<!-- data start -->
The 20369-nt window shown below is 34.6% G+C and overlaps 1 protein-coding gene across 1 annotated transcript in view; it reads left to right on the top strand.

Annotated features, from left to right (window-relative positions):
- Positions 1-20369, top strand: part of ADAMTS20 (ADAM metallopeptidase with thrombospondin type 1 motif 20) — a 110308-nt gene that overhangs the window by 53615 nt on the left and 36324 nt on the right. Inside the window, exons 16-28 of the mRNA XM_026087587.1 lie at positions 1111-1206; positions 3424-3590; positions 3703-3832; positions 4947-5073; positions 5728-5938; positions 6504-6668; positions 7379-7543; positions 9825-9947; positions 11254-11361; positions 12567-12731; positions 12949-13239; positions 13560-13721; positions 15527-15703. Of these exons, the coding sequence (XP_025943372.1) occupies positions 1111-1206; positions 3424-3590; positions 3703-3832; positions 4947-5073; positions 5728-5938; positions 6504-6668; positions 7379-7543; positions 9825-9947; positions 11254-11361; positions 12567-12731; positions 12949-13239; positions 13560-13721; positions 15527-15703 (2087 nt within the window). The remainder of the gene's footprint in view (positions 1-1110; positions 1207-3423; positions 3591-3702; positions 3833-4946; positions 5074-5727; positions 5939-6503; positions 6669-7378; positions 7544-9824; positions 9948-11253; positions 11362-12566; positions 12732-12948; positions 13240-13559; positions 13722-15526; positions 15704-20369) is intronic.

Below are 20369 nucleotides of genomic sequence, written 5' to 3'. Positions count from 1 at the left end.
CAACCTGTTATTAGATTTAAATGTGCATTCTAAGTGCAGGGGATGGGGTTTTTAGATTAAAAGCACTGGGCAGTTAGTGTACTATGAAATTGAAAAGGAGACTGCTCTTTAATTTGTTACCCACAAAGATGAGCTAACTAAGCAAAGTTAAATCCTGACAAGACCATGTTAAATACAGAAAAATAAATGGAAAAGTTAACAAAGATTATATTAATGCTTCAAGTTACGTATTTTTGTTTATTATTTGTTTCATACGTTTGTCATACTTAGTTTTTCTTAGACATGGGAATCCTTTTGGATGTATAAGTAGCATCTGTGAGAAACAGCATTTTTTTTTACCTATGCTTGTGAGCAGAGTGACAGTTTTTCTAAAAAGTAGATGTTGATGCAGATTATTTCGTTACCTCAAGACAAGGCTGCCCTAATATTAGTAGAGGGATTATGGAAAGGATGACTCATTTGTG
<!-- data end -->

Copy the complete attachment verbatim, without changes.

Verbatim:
The 20369-nt window shown below is 34.6% G+C and overlaps 1 protein-coding gene across 1 annotated transcript in view; it reads left to right on the top strand.

Annotated features, from left to right (window-relative positions):
- Positions 1-20369, top strand: part of ADAMTS20 (ADAM metallopeptidase with thrombospondin type 1 motif 20) — a 110308-nt gene that overhangs the window by 53615 nt on the left and 36324 nt on the right. Inside the window, exons 16-28 of the mRNA XM_026087587.1 lie at positions 1111-1206; positions 3424-3590; positions 3703-3832; positions 4947-5073; positions 5728-5938; positions 6504-6668; positions 7379-7543; positions 9825-9947; positions 11254-11361; positions 12567-12731; positions 12949-13239; positions 13560-13721; positions 15527-15703. Of these exons, the coding sequence (XP_025943372.1) occupies positions 1111-1206; positions 3424-3590; positions 3703-3832; positions 4947-5073; positions 5728-5938; positions 6504-6668; positions 7379-7543; positions 9825-9947; positions 11254-11361; positions 12567-12731; positions 12949-13239; positions 13560-13721; positions 15527-15703 (2087 nt within the window). The remainder of the gene's footprint in view (positions 1-1110; positions 1207-3423; positions 3591-3702; positions 3833-4946; positions 5074-5727; positions 5939-6503; positions 6669-7378; positions 7544-9824; positions 9948-11253; positions 11362-12566; positions 12732-12948; positions 13240-13559; positions 13722-15526; positions 15704-20369) is intronic.

Below are 20369 nucleotides of genomic sequence, written 5' to 3'. Positions count from 1 at the left end.
CAACCTGTTATTAGATTTAAATGTGCATTCTAAGTGCAGGGGATGGGGTTTTTAGATTAAAAGCACTGGGCAGTTAGTGTACTATGAAATTGAAAAGGAGACTGCTCTTTAATTTGTTACCCACAAAGATGAGCTAACTAAGCAAAGTTAAATCCTGACAAGACCATGTTAAATACAGAAAAATAAATGGAAAAGTTAACAAAGATTATATTAATGCTTCAAGTTACGTATTTTTGTTTATTATTTGTTTCATACGTTTGTCATACTTAGTTTTTCTTAGACATGGGAATCCTTTTGGATGTATAAGTAGCATCTGTGAGAAACAGCATTTTTTTTTACCTATGCTTGTGAGCAGAGTGACAGTTTTTCTAAAAAGTAGATGTTGATGCAGATTATTTCGTTACCTCAAGACAAGGCTGCCCTAATATTAGTAGAGGGATTATGGAAAGGATGACTCATTTGTG